We had a good wander through the museum and into St Peters- they are not air conditioned though so prepare to sweat if its summer! The Sistine chapel is a must too – just remember no photographs are allowed due to copyright!!!!!!!!!!!
I find the Pantheon absolutely gob smacking…it is the only building in Rome that exists in its entirety since Roman times…even the doors are the original!!!!
The Pantheon is the best preserved Ancient Roman building and you do have to wonder how it has managed to survive nearly 2000 years intact. It was completed by the Emperor Hadrian (the guy with the thing for walls…) in about 126AD. It is an absolutely magnificent structure….we were lucky to find it fairly quiet one morning…the next time we visited it was packed.
You will look up at the dome and marvel at Roman architecture and building…how could they have built something so perfect so long ago?
The Trevi Fountain was designed by Salvi and completed in 1762 eleven years after his death. They are the largest baroque fountains in the city and recognisable worldwide. Visit the fountains at night when they are lit up as they are even more spectacular. It will be packed though and beware the rose sellers who will thrust a rose into the hand of the unwary then follow demanding payment.
We kept planning to walk over to the Spanish steps and we only made it on our last night. There are barriers closing off the steps at the moment so you can’t actually sit on them. They were built between 1723 and 1725 and connect the Piazza di Spagna and the plaza Triniti dei Monti. The area near the bottom of the Spanish steps are also home to the most exclusive (read expensive) shops in Rome. We had a great stroll down the street admiring designer handbags and shoes in beautifully decorated shop windows.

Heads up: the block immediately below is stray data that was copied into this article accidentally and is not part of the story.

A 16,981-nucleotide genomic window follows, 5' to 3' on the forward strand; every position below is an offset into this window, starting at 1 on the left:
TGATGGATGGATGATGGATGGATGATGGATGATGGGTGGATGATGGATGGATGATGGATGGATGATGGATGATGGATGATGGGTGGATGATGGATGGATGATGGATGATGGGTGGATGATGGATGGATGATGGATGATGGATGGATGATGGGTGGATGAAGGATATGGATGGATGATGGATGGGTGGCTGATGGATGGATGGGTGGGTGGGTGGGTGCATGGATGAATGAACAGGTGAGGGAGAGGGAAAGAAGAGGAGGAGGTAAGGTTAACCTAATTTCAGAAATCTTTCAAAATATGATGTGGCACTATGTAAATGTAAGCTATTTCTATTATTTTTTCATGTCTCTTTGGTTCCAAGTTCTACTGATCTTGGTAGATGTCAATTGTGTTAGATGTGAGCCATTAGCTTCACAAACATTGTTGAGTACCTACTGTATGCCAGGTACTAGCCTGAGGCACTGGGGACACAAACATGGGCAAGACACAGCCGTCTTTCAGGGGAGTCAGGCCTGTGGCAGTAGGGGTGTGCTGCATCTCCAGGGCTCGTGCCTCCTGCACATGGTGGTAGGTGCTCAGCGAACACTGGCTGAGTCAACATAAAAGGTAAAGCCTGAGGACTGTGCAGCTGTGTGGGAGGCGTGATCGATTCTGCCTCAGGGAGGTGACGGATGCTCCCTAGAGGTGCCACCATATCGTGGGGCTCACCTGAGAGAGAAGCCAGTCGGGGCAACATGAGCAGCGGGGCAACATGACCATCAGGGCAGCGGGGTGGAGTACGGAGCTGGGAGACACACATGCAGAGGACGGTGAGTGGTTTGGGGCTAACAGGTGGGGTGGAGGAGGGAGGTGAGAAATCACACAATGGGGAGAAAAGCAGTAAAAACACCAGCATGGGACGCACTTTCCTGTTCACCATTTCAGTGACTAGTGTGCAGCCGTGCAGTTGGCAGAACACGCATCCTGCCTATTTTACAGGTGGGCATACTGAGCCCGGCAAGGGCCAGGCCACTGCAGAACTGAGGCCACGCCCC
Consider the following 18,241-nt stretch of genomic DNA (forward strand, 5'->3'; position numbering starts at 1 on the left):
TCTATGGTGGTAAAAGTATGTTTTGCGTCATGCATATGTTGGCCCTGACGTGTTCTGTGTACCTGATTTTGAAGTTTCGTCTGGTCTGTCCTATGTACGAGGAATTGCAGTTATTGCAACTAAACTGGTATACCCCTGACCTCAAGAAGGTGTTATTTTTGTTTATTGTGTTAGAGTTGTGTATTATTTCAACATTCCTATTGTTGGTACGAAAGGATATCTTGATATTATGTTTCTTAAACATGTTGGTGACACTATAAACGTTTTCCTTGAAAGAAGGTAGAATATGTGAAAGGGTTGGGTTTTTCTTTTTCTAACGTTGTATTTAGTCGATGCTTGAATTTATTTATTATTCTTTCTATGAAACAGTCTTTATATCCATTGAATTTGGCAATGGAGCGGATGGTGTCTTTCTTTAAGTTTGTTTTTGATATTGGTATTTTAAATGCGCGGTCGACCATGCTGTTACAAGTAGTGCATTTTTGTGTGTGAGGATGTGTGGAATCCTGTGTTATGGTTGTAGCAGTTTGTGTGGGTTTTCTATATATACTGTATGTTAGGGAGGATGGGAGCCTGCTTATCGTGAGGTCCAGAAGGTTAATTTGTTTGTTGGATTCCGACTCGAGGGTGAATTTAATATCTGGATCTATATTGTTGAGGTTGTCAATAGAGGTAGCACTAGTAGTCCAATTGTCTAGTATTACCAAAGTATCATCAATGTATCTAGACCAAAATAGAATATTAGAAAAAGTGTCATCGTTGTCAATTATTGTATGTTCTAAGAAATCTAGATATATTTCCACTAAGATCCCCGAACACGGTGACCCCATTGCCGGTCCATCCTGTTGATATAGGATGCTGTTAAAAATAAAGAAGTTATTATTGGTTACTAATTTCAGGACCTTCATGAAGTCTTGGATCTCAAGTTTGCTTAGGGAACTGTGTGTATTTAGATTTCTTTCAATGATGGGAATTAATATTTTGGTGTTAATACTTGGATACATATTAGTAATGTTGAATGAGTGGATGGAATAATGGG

This beautiful piazza is a square you will most definitely come across when in Rome as it is where many important roads connect. It is also chaotic with traffic! The piazza is dominated by Il Vittoriano a memorial dedicated to the first King of Italy (Victor Emmanuel II). Apparently lots of historic buildings were demolished when it was built in the early 20th century.
We walked to the top where there are some great views before walking to the Coliseum and the Forum which are just off the Piazza.
And yet so much more….
There are obviously loads more historical sites to visit in Rome…these are what we managed in 3 days. We didn’t get the chance to visit Emperor Nero’s villa (the Domus Aurea). That is top of my list for next time. For me Rome is so magical I could spend months happily in the city. But as well as the amazing historical buildings and sites there are other things I love about Rome. You can read about it in More things to love about Rome.
Rome is a UNESCO World Heritage Site. As is most of Italy it seems – read more about Italian Unesco World Heritage Sites.
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A GUIDE TO VISITING ROME
Have you visited Rome? Do you agree with my belief that it is the most beautiful city in Europe? If not which city would you give that title to?